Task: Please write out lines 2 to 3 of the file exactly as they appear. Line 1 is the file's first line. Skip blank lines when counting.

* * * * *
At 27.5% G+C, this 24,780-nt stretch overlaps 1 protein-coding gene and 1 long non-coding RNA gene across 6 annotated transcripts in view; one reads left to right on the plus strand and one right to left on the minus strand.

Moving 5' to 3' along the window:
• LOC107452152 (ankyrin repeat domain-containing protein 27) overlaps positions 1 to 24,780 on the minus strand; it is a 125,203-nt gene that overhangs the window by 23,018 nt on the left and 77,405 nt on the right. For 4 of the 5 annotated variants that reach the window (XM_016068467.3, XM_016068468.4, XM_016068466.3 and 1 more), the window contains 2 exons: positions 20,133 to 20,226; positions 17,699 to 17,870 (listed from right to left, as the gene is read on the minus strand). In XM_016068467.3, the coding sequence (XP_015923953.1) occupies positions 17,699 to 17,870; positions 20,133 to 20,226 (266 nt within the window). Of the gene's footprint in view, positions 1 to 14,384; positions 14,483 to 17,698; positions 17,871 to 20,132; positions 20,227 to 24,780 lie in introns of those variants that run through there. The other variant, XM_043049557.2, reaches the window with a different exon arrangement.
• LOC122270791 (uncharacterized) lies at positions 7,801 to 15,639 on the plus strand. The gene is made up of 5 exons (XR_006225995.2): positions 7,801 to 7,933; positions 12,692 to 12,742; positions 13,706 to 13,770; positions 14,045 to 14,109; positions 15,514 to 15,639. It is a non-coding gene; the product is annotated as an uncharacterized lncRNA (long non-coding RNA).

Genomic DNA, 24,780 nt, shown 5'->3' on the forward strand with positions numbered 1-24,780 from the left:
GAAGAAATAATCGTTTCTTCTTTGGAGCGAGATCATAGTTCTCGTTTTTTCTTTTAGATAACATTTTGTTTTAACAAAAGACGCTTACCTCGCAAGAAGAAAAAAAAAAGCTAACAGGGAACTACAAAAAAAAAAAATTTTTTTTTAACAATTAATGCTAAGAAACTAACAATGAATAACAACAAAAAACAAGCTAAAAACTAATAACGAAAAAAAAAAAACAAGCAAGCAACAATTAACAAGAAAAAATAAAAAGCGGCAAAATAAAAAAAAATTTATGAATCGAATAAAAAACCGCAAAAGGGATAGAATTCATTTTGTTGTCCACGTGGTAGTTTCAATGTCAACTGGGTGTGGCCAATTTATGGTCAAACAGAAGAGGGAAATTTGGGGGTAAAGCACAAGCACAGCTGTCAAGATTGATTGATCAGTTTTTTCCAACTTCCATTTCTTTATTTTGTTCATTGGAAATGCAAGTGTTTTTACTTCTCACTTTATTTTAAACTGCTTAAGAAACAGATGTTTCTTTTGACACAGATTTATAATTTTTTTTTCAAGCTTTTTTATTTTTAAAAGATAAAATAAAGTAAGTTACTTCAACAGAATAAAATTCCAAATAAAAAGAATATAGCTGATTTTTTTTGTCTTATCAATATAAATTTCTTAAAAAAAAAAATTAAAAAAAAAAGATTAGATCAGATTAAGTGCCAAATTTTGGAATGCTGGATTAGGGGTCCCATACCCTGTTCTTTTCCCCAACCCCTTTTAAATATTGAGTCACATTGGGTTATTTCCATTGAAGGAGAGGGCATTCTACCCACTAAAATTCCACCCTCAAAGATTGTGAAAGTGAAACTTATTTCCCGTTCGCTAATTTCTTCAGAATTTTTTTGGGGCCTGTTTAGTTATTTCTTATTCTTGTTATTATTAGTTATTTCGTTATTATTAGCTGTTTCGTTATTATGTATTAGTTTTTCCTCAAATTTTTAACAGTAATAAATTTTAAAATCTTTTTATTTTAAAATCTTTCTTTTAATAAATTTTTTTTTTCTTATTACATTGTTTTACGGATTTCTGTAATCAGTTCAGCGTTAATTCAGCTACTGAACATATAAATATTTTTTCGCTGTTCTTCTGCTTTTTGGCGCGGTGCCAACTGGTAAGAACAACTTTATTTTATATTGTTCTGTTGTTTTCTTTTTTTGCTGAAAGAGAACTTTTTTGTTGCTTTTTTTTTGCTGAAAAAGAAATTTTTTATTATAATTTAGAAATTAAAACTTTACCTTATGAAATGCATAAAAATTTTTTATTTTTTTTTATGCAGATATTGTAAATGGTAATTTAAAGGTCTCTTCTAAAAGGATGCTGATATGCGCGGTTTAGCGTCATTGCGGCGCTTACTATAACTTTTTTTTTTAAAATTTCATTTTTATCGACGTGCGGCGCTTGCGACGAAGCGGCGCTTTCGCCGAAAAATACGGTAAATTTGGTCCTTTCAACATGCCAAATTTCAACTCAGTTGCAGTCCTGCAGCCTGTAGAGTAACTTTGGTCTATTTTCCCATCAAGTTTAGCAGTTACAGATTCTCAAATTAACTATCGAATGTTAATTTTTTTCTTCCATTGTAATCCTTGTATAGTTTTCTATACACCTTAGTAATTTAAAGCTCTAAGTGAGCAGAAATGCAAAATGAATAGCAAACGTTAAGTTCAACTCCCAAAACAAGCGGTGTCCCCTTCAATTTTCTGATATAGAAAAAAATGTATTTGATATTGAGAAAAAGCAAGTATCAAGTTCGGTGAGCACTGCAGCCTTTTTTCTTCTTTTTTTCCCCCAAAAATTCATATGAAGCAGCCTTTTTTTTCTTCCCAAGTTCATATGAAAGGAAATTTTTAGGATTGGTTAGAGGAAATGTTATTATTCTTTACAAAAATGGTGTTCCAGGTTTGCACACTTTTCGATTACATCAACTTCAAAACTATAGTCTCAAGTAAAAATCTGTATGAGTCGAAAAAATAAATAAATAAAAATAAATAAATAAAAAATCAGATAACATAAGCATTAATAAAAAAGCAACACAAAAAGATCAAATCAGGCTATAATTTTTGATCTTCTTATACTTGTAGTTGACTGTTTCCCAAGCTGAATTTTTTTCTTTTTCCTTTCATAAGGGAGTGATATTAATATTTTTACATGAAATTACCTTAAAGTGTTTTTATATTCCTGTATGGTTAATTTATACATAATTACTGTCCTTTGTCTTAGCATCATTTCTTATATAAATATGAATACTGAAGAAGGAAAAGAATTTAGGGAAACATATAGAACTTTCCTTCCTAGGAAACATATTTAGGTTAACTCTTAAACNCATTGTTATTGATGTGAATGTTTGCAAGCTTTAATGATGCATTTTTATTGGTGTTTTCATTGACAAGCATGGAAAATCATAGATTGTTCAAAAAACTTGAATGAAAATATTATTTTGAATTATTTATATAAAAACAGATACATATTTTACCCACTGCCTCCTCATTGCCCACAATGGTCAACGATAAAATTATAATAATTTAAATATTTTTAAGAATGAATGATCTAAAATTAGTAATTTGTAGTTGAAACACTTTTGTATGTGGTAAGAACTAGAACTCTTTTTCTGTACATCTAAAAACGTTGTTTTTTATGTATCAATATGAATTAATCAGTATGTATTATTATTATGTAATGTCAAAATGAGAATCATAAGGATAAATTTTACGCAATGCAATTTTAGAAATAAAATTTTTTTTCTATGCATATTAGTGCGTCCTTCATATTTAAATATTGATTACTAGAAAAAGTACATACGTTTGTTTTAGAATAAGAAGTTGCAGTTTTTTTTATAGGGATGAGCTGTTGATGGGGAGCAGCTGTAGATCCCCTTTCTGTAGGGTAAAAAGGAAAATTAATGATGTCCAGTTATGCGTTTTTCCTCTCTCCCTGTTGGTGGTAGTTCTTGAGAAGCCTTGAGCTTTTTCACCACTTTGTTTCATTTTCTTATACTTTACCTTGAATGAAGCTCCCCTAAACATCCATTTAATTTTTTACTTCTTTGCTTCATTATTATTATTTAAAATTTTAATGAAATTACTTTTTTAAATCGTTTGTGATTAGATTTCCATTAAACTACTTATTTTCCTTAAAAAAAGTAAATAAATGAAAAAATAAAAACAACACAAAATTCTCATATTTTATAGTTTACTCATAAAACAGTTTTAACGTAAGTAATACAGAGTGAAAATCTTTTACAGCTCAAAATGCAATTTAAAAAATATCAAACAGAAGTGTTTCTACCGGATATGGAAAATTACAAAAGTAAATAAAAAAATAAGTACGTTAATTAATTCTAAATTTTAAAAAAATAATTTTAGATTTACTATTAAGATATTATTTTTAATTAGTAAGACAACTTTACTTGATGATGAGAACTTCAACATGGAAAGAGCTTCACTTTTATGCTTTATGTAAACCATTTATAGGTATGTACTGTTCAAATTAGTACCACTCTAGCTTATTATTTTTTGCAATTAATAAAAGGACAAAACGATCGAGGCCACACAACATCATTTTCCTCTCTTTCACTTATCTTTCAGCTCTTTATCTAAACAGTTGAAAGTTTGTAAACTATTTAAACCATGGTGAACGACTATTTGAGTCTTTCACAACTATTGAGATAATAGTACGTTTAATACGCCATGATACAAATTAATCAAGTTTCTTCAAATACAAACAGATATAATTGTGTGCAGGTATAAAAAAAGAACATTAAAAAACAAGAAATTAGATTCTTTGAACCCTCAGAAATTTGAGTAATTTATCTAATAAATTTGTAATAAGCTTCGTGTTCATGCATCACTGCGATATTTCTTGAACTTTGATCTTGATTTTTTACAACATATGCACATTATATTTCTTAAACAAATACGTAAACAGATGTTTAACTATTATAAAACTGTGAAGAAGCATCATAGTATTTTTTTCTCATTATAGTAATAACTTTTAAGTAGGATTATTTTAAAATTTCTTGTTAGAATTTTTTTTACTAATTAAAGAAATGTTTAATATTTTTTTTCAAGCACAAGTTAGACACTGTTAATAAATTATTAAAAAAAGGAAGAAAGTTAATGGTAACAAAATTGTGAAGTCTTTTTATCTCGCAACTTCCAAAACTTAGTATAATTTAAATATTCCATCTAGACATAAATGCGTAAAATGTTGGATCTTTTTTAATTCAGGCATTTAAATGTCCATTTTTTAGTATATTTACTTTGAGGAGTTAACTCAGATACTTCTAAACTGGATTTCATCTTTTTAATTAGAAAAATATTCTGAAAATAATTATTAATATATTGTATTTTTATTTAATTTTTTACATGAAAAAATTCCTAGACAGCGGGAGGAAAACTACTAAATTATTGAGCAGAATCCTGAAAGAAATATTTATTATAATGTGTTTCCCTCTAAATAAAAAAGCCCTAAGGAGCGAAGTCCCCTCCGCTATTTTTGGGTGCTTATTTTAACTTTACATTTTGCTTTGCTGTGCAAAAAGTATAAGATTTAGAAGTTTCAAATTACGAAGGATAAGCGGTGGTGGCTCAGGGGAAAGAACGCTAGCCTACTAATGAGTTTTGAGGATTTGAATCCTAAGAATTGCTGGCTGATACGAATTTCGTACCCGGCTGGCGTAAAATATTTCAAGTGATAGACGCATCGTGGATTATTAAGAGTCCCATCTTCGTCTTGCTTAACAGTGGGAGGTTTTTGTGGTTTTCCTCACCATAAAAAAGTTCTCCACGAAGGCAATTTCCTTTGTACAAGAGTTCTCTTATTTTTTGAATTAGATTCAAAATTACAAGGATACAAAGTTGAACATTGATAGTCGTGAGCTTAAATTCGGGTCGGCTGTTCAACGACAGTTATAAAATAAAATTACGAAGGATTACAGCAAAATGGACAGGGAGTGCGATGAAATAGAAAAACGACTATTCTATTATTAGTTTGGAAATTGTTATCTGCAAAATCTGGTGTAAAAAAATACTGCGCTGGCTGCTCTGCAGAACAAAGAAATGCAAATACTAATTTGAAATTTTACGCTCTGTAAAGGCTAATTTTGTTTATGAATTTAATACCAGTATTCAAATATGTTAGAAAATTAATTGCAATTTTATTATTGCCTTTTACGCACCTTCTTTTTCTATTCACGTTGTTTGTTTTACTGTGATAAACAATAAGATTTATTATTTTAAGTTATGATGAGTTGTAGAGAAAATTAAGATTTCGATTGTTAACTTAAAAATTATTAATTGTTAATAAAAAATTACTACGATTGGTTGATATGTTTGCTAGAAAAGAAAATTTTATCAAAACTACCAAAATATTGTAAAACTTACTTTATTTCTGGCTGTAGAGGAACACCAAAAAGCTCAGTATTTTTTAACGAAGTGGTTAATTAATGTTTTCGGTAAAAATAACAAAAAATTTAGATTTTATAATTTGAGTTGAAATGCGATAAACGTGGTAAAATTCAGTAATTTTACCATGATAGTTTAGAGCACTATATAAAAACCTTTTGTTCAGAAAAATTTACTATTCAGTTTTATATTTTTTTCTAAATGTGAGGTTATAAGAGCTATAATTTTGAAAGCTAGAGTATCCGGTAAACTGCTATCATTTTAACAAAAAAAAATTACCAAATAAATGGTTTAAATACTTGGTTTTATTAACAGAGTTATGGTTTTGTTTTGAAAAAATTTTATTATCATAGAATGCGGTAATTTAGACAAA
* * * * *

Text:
Moving 5' to 3' along the window:
• LOC107452152 (ankyrin repeat domain-containing protein 27) overlaps positions 1 to 24,780 on the minus strand; it is a 125,203-nt gene that overhangs the window by 23,018 nt on the left and 77,405 nt on the right. For 4 of the 5 annotated variants that reach the window (XM_016068467.3, XM_016068468.4, XM_016068466.3 and 1 more), the window contains 2 exons: positions 20,133 to 20,226; positions 17,699 to 17,870 (listed from right to left, as the gene is read on the minus strand). In XM_016068467.3, the coding sequence (XP_015923953.1) occupies positions 17,699 to 17,870; positions 20,133 to 20,226 (266 nt within the window). Of the gene's footprint in view, positions 1 to 14,384; positions 14,483 to 17,698; positions 17,871 to 20,132; positions 20,227 to 24,780 lie in introns of those variants that run through there. The other variant, XM_043049557.2, reaches the window with a different exon arrangement.